Of course, no trip to the Taste of Chicago would truly be complete without a Rainbow Cone!
We had to devour it quickly because it was dripping everywhere, but somehow we managed.
I think Bobby enjoyed it as much as I did!
Soon enough it was 1:30 and time to make our way to the cooking demo with David and Genevieve.
They had some great tips to share with the audience for planning summer parties and picnics:
- When throwing a party, it’s best to have a white, a red and a sweet wine. David recommended the Mirassou Chardonnay, Pinot Noir and Moscato, of course – along with all of the recipe pairings they have on their website.
- Genevieve also suggested buying chalkboard contact paper to write the names of the wines down on the table (literally). I thought this was a genius idea for a wine tasting party so that you aren’t struggling to remember which variety is which.
- She also stressed the importance of creating a space where people can sit down and be comfortable. This sounds like common sense, but if there isn’t an easy spot for people to rest their glasses, standing around and holding onto their drinks will get old fast. Guests may not be as likely to stay long and chat when their feet are tired or they’re uncomfortable.
- When it comes to reusing wine bottles, Genevieve had two great design recommendations. One was to use drip candles on the outside of the bottle to create a funky design that could be used as a centerpiece or decor, and the other was to stuff Christmas lights inside the bottle to create an accent light. My Google searching also led me to this Pinterest board. I’m pretty excited.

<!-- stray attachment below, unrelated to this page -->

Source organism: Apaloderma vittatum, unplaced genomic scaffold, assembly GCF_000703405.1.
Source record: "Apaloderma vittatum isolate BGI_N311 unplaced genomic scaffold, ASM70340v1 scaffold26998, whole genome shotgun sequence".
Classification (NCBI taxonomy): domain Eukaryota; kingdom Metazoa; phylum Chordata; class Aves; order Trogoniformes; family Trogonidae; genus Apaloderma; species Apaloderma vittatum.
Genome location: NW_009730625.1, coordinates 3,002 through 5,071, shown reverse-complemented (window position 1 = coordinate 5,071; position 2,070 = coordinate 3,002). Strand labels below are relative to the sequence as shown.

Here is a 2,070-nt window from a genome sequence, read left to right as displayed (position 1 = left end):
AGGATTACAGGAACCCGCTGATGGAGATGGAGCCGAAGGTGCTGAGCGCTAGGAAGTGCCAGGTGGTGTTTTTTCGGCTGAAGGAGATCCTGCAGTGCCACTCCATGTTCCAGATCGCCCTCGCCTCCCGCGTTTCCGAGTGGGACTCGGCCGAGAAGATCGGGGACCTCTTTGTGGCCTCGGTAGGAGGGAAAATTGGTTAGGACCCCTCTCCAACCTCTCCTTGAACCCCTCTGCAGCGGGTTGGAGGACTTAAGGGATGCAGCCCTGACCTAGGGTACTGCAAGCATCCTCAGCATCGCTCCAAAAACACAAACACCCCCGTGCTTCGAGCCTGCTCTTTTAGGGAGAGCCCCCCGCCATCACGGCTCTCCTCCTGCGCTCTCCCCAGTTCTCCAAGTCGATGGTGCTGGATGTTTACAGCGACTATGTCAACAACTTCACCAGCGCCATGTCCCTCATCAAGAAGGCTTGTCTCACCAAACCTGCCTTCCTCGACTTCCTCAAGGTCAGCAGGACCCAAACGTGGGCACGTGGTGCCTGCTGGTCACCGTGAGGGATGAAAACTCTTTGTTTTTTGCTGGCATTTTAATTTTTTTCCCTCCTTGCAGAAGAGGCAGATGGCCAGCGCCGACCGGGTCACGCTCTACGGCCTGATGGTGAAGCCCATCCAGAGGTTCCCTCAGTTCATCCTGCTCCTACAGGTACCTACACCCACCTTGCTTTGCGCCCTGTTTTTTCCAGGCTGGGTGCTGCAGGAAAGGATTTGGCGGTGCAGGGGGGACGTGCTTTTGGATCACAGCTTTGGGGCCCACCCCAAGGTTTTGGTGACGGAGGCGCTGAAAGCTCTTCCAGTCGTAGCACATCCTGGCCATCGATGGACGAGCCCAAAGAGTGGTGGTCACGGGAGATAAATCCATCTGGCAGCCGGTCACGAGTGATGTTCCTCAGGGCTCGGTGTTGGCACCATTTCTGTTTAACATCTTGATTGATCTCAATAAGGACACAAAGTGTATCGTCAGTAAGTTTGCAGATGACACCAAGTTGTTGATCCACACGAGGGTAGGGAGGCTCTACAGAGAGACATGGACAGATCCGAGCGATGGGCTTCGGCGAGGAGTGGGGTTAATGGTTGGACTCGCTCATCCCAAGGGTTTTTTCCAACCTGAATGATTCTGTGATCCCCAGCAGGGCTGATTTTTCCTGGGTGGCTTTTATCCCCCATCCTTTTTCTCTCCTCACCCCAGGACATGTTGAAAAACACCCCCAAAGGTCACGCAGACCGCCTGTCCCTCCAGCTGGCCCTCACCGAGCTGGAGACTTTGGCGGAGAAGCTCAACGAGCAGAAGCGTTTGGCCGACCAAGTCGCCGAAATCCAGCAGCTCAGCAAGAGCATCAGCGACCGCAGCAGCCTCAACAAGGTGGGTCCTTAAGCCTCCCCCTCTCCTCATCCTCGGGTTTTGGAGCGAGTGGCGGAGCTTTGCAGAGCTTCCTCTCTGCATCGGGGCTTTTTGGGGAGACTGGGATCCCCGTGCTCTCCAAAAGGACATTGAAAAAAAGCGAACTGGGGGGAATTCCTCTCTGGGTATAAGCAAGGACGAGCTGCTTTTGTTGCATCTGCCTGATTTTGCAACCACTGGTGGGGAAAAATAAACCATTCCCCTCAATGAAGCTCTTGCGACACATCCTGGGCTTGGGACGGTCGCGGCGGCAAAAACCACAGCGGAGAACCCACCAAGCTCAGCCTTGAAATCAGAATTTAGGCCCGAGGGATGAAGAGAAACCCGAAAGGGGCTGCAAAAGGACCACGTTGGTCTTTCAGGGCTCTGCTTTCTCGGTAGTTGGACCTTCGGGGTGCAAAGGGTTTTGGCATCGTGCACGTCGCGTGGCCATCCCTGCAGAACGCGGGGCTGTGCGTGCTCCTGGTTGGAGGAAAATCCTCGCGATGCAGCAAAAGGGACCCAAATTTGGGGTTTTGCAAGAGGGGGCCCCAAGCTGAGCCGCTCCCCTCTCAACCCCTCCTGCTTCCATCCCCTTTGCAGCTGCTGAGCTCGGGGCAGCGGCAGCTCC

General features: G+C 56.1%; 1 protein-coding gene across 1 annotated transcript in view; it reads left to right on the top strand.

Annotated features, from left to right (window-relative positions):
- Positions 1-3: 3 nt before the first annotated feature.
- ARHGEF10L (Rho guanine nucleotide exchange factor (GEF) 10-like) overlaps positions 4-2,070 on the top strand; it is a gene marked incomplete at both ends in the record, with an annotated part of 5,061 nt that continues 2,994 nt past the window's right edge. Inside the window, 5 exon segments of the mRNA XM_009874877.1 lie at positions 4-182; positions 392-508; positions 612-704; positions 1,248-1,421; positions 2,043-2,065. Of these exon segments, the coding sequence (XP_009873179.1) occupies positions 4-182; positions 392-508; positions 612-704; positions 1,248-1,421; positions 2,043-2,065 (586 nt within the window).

We had a great time at the cooking and design demo. Thanks again to Liz for the invite!
The next stop on our list of Chicago adventures was the Adler Planetarium. Luckily for us, it had poured rain the entire time we were under the tent of the cooking demo, but let up just as we were leaving. There were some cool clouds as we made our way along the lake.
This was our first time at the planetarium. It was interesting and I would recommend the Welcome to the Universe show. It has a lot of great satellite imagery and the narrator knew his stuff.
After exploring the planets for several hours, we headed back to our place to grab the car and drive out to Toyota Park, home of the Chicago Fire soccer team. Bobby and I attended a game last year and thought his parents would enjoy it.
We had a cheering section near us that rivaled the official cheering section on the north end of the stadium! It made for a very loud and exciting game, which I’m happy to report the Fire ended up winning 1-0 – even with one of their players getting a red card.
It was truly a jam-packed Saturday! The rest of the weekend was more low-key, with a lot of game playing, walking around outside and video conferencing with the nieces pieces. All in all, a great visit with Barb and John.
Looking forward to seeing them – as well as Adam, Susan and Claire Bear – over Labor Day!
Do you have any major food festivals near you? If so, what are they?